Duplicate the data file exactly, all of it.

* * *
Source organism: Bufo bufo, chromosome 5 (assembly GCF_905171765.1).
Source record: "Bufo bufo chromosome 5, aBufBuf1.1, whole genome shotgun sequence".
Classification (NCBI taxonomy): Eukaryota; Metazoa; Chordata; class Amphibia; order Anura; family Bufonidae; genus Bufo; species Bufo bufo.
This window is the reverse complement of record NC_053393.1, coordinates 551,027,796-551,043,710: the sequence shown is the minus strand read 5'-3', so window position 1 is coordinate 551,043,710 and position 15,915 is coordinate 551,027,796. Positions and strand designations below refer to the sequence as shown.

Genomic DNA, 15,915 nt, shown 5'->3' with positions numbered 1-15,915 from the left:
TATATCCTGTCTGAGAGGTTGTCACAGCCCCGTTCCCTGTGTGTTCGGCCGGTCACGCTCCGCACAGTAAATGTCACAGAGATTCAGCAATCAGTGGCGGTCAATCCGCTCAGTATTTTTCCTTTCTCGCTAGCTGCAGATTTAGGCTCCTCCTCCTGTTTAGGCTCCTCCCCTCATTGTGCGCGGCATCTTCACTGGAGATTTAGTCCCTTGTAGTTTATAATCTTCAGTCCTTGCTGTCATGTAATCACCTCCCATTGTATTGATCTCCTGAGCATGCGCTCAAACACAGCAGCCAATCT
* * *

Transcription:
Source organism: Bufo bufo, chromosome 5 (assembly GCF_905171765.1).
Source record: "Bufo bufo chromosome 5, aBufBuf1.1, whole genome shotgun sequence".
Classification (NCBI taxonomy): Eukaryota; Metazoa; Chordata; class Amphibia; order Anura; family Bufonidae; genus Bufo; species Bufo bufo.
This window is the reverse complement of record NC_053393.1, coordinates 551,027,796-551,043,710: the sequence shown is the minus strand read 5'-3', so window position 1 is coordinate 551,043,710 and position 15,915 is coordinate 551,027,796. Positions and strand designations below refer to the sequence as shown.

Genomic DNA, 15,915 nt, shown 5'->3' with positions numbered 1-15,915 from the left:
TATATCCTGTCTGAGAGGTTGTCACAGCCCCGTTCCCTGTGTGTTCGGCCGGTCACGCTCCGCACAGTAAATGTCACAGAGATTCAGCAATCAGTGGCGGTCAATCCGCTCAGTATTTTTCCTTTCTCGCTAGCTGCAGATTTAGGCTCCTCCTCCTGTTTAGGCTCCTCCCCTCATTGTGCGCGGCATCTTCACTGGAGATTTAGTCCCTTGTAGTTTATAATCTTCAGTCCTTGCTGTCATGTAATCACCTCCCATTGTATTGATCTCCTGAGCATGCGCTCAAACACAGCAGCCAATCT